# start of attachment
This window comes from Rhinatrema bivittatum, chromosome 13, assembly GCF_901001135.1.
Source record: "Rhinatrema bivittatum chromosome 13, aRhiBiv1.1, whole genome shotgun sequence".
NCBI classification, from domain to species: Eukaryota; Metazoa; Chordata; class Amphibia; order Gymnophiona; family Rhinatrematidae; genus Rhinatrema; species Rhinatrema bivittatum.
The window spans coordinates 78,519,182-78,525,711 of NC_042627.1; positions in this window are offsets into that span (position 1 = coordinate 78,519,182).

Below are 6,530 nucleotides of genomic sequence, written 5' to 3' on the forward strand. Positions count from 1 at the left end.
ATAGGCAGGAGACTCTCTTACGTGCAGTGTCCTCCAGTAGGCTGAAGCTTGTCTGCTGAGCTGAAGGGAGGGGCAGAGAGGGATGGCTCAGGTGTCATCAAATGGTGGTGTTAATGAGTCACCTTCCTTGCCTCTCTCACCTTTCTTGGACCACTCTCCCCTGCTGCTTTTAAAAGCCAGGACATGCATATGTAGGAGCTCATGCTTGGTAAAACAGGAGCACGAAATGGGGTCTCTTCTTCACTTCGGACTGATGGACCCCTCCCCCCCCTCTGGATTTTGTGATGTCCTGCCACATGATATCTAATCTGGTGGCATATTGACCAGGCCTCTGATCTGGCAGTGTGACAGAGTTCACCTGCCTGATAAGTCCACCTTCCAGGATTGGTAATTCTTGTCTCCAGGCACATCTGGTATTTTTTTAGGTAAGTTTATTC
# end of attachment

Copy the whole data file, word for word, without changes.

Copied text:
This window comes from Rhinatrema bivittatum, chromosome 13, assembly GCF_901001135.1.
Source record: "Rhinatrema bivittatum chromosome 13, aRhiBiv1.1, whole genome shotgun sequence".
NCBI classification, from domain to species: Eukaryota; Metazoa; Chordata; class Amphibia; order Gymnophiona; family Rhinatrematidae; genus Rhinatrema; species Rhinatrema bivittatum.
The window spans coordinates 78,519,182-78,525,711 of NC_042627.1; positions in this window are offsets into that span (position 1 = coordinate 78,519,182).

Below are 6,530 nucleotides of genomic sequence, written 5' to 3' on the forward strand. Positions count from 1 at the left end.
ATAGGCAGGAGACTCTCTTACGTGCAGTGTCCTCCAGTAGGCTGAAGCTTGTCTGCTGAGCTGAAGGGAGGGGCAGAGAGGGATGGCTCAGGTGTCATCAAATGGTGGTGTTAATGAGTCACCTTCCTTGCCTCTCTCACCTTTCTTGGACCACTCTCCCCTGCTGCTTTTAAAAGCCAGGACATGCATATGTAGGAGCTCATGCTTGGTAAAACAGGAGCACGAAATGGGGTCTCTTCTTCACTTCGGACTGATGGACCCCTCCCCCCCCTCTGGATTTTGTGATGTCCTGCCACATGATATCTAATCTGGTGGCATATTGACCAGGCCTCTGATCTGGCAGTGTGACAGAGTTCACCTGCCTGATAAGTCCACCTTCCAGGATTGGTAATTCTTGTCTCCAGGCACATCTGGTATTTTTTTAGGTAAGTTTATTC